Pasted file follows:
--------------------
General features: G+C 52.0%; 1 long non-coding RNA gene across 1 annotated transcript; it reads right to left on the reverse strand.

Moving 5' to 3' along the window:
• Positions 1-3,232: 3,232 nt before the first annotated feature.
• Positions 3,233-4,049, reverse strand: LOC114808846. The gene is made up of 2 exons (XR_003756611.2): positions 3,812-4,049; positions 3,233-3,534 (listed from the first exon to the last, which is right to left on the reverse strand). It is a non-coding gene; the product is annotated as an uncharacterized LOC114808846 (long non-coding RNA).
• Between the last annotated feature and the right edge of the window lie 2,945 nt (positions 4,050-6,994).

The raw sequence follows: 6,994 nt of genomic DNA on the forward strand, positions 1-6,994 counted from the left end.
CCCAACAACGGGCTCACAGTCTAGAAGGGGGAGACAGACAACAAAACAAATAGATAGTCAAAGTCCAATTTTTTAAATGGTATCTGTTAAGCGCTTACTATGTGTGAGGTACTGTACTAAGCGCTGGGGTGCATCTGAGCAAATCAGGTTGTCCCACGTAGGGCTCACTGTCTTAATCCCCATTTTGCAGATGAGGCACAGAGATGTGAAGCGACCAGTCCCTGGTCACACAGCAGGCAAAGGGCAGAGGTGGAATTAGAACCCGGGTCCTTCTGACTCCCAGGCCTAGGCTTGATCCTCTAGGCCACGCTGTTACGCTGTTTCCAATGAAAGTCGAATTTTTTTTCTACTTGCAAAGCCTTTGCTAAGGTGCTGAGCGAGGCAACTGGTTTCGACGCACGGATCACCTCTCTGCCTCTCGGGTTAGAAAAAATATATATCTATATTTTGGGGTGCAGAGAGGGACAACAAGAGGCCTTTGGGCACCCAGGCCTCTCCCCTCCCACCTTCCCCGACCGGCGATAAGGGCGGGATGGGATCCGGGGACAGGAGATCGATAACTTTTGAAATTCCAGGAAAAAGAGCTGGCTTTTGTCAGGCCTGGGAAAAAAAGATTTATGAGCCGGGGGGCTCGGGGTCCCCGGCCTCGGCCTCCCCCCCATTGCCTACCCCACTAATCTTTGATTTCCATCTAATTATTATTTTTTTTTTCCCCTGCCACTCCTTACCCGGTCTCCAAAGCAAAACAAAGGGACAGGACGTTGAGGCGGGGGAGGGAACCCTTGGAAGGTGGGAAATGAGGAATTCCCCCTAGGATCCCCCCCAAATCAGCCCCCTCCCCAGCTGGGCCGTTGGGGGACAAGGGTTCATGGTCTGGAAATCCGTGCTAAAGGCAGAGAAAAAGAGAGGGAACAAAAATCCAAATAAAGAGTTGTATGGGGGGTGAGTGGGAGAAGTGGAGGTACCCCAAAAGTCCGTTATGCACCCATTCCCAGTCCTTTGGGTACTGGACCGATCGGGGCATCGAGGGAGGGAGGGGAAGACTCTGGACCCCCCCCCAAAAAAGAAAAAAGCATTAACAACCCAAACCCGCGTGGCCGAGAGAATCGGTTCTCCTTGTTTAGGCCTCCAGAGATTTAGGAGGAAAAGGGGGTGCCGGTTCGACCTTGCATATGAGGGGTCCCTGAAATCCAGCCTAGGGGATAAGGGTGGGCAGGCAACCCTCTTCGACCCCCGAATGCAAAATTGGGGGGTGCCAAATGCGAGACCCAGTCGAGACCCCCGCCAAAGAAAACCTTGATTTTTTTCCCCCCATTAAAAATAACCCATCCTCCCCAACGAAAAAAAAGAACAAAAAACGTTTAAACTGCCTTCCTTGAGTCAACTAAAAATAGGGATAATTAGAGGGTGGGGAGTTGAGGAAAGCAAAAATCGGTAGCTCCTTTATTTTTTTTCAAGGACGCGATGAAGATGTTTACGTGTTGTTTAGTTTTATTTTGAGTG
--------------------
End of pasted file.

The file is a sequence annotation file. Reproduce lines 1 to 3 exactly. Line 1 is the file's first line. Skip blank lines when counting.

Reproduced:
General features: G+C 52.0%; 1 long non-coding RNA gene across 1 annotated transcript; it reads right to left on the reverse strand.

Moving 5' to 3' along the window:
• Positions 1-3,232: 3,232 nt before the first annotated feature.